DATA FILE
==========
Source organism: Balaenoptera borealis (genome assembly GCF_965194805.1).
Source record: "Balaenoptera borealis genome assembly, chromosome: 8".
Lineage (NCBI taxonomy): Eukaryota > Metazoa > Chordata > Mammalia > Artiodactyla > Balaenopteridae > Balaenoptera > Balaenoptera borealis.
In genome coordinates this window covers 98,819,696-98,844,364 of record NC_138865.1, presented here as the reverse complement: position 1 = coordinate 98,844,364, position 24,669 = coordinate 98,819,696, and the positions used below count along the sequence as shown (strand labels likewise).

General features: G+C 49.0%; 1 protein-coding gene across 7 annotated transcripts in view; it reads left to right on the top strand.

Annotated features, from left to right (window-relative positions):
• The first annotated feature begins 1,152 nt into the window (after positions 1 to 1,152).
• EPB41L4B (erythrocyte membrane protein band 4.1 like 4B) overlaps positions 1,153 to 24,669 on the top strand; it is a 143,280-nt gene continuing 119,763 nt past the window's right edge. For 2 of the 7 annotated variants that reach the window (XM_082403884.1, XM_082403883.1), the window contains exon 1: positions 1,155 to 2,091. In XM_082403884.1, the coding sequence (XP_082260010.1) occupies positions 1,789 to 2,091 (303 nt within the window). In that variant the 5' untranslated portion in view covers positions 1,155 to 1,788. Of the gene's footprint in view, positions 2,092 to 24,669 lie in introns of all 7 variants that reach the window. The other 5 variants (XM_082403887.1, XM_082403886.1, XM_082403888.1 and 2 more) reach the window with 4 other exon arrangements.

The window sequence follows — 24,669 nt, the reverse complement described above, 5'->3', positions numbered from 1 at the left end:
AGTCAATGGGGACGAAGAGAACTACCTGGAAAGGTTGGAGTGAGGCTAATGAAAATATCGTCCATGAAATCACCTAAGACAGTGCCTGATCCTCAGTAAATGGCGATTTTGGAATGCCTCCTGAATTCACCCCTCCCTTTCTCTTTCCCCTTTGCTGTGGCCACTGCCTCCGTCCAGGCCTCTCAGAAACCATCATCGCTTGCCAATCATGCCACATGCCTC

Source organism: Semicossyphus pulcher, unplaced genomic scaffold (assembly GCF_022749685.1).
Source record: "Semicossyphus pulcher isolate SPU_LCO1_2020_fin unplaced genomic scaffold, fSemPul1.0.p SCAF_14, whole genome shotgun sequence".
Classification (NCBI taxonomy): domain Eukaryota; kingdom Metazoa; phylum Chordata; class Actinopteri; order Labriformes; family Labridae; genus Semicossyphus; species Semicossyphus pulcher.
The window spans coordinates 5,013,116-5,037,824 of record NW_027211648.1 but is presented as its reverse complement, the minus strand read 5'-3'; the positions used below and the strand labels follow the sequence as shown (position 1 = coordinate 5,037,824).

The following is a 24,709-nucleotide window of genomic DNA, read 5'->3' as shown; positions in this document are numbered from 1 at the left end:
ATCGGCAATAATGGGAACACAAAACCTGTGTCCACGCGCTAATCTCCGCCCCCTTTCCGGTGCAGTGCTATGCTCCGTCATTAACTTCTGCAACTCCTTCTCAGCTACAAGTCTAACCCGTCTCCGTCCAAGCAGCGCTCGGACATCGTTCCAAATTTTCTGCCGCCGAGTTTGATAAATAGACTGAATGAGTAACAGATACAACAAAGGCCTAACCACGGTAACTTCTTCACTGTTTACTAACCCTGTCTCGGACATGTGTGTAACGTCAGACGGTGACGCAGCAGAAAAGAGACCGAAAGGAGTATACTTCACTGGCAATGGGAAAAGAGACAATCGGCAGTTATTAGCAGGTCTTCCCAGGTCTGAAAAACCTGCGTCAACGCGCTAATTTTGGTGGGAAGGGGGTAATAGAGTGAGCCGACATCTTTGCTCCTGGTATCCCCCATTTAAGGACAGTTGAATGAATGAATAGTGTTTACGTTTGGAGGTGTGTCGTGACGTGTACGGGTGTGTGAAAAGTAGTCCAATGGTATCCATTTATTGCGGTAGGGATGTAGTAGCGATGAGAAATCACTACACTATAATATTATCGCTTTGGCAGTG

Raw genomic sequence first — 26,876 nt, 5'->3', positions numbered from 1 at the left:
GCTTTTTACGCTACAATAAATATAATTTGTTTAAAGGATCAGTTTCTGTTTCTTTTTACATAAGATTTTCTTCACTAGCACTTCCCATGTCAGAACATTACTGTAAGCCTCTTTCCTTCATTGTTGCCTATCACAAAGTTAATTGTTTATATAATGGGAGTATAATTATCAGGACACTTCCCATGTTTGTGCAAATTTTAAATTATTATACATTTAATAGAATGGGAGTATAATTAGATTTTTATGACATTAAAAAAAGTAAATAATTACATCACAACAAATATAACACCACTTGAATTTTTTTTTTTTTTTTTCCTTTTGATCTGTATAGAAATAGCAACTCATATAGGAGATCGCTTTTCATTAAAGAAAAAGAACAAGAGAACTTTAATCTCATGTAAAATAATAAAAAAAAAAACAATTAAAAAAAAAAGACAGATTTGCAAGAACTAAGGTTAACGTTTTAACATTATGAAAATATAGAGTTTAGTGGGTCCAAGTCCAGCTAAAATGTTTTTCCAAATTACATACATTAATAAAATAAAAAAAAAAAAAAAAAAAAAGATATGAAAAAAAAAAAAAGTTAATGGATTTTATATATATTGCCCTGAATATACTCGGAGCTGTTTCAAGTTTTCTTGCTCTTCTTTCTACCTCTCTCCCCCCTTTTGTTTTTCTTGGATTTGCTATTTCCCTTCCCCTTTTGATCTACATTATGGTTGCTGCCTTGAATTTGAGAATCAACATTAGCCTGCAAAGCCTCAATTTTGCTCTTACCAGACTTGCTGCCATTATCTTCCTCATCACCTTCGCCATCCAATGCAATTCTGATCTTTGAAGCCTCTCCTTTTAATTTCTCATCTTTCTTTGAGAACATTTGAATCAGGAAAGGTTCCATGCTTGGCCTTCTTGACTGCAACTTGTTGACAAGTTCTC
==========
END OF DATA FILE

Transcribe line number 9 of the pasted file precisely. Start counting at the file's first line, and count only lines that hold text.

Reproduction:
The window sequence follows — 24,669 nt, the reverse complement described above, 5'->3', positions numbered from 1 at the left end: